Theta Data Basic CD transport

It seems to me that it should be possible to make a perfectly jitter-free CD transport without resorting to elaborate, expensive mechanical structures. This idealized transport would ignore all mechanical considerations of disc playback—vibration damping and isolation, for example—and simply put a jitter-free electrical driver at the transport output. If such a circuit could be made, it wouldn't care about how bad the signal recovered from the disc was (provided the recovered data were error-free). The circuit would just output a perfect, jitter-free S/PDIF signal. The result would be the sound quality of the $8500 Mark Levinson No.31 Reference CD transport in $200 machines. Such a scheme would provide an electrical solution to what has been considered largely a mechanical problem.

But back in the real world there's no doubt that attention to mechanical aspects of transport design affects sound quality. Examples abound: listening to Nakamichi's 1000 CD transport with its Acoustic Isolation door open and closed; playing the Mark Levinson No.31 with the top open; and putting any transport on isolation platforms or feet are only a few of the dozens of experiences I have had that suggest that mechanical design is of utmost importance.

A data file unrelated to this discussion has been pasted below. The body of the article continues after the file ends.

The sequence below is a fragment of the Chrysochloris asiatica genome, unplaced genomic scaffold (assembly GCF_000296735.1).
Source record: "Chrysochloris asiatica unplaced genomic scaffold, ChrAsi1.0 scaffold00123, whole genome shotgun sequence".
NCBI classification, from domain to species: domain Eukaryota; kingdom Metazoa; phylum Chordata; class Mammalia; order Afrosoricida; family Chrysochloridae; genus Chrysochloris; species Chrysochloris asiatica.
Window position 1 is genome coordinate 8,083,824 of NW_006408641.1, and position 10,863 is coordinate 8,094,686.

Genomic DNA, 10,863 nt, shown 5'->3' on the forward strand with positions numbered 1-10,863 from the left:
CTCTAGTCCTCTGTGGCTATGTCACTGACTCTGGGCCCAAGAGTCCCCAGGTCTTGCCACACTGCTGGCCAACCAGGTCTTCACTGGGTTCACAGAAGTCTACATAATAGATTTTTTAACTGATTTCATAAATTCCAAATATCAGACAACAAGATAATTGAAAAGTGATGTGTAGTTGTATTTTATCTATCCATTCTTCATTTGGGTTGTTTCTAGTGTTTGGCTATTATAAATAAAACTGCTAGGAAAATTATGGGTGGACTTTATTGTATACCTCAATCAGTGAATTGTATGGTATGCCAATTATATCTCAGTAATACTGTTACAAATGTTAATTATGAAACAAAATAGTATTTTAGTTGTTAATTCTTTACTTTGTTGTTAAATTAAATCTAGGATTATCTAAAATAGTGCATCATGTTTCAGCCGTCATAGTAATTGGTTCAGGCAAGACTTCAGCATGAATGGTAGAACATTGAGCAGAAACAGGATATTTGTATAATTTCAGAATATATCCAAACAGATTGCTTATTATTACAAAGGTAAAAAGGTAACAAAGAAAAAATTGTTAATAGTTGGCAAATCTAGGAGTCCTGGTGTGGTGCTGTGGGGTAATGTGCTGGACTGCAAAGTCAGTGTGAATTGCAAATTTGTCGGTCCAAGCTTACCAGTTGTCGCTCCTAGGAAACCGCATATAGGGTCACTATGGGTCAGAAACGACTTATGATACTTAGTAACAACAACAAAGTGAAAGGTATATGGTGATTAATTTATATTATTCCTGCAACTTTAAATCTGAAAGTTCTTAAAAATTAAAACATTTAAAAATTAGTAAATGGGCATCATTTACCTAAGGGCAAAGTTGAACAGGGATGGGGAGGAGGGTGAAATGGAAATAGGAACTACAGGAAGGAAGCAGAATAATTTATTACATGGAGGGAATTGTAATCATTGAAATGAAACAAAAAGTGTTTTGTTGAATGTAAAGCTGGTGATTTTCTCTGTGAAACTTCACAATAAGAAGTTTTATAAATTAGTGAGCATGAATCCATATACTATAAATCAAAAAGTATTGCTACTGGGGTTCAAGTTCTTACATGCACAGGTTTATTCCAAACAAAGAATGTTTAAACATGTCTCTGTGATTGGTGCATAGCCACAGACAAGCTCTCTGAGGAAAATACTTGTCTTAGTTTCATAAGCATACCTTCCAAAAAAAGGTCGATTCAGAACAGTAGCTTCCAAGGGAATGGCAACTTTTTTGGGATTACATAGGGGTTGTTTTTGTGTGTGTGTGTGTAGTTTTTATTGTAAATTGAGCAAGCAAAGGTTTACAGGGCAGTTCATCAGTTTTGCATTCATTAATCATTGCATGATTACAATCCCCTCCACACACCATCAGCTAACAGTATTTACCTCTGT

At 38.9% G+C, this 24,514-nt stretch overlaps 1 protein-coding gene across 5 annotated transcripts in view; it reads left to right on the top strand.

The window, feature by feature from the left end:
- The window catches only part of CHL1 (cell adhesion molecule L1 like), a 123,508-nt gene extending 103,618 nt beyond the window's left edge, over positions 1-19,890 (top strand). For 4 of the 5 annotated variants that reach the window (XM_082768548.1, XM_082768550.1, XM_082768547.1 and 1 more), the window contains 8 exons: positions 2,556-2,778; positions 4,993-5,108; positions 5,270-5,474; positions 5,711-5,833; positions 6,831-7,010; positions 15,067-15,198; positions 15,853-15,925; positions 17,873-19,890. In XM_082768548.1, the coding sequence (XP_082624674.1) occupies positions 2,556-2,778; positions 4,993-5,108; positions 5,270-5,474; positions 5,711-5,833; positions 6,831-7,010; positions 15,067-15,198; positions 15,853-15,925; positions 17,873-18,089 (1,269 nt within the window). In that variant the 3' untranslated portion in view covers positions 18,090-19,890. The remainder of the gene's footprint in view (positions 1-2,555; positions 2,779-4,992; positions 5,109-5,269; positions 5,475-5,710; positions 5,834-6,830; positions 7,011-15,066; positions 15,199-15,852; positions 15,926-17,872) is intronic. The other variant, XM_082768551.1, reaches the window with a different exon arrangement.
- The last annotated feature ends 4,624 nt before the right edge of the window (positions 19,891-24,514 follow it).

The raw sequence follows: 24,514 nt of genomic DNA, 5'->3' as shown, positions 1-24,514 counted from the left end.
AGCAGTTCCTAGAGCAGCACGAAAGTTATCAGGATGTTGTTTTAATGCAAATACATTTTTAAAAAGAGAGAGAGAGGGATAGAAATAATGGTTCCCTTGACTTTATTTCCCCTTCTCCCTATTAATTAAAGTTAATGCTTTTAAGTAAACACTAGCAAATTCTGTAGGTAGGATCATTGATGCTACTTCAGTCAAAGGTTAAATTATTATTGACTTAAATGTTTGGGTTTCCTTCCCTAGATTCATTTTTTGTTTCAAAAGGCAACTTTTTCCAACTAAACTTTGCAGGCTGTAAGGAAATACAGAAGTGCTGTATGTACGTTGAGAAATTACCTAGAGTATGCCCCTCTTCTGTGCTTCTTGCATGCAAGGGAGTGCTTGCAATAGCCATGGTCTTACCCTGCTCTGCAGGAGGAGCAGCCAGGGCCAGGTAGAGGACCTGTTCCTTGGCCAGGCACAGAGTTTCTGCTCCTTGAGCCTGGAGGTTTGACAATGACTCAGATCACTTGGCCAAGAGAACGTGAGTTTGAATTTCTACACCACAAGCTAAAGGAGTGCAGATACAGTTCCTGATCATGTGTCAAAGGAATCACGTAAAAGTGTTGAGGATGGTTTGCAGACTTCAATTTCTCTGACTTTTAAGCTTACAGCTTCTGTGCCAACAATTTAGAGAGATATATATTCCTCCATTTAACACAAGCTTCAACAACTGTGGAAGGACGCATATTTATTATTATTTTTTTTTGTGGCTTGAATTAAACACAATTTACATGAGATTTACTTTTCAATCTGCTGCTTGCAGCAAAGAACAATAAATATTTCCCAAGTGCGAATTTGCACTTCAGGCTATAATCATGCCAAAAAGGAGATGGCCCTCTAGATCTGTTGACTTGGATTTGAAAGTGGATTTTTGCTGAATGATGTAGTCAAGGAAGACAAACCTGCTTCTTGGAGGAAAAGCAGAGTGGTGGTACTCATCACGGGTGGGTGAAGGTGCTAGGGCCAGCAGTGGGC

But do these examples prove that elaborate mechanical design is a fundamental prerequisite for good transport sound—or only that the currently used electrical output driver circuits are less than perfect?

I suspect we may one day see great-sounding transports at bare-bones prices. But until that day—if it arrives—the stunning new Theta Data Basic transport may be the next best thing.

Technical description
From the outside, the Data Basic looks very similar to the PS Audio Lambda I reviewed in last October's Stereophile (Vol.16 No.10, p.203). The display, functions, and even the front-panel button layout are identical. The main difference is that Theta's disc-loading drawer is in the center of the front panel rather than on the left-hand side.

The Data Basic's front panel is made from 3/8"-thick aluminum. A row of transport control buttons runs underneath the green display. The rear panel holds the standard RCA output jack and a balanced AES/EBU jack; ST-type optical adds $300 to the price, and Theta's Single Mode optical-fiber output costs $800 more. Note that the Single Mode output option requires a Theta processor with Single Mode input (footnote 1). Also note the price change: the Data Basic was first offered for $1500 without AES/EBU output as standard.

The Data Basic and Lambda are even more alike inside. Both use the same display, decoder, transport control, and power-supply boards. The transport mechanisms are also identical. Even the same four chips painted over to obscure their identities in the Lambda have been similarly painted in the Data Basic. It's obvious both are made in the same factory.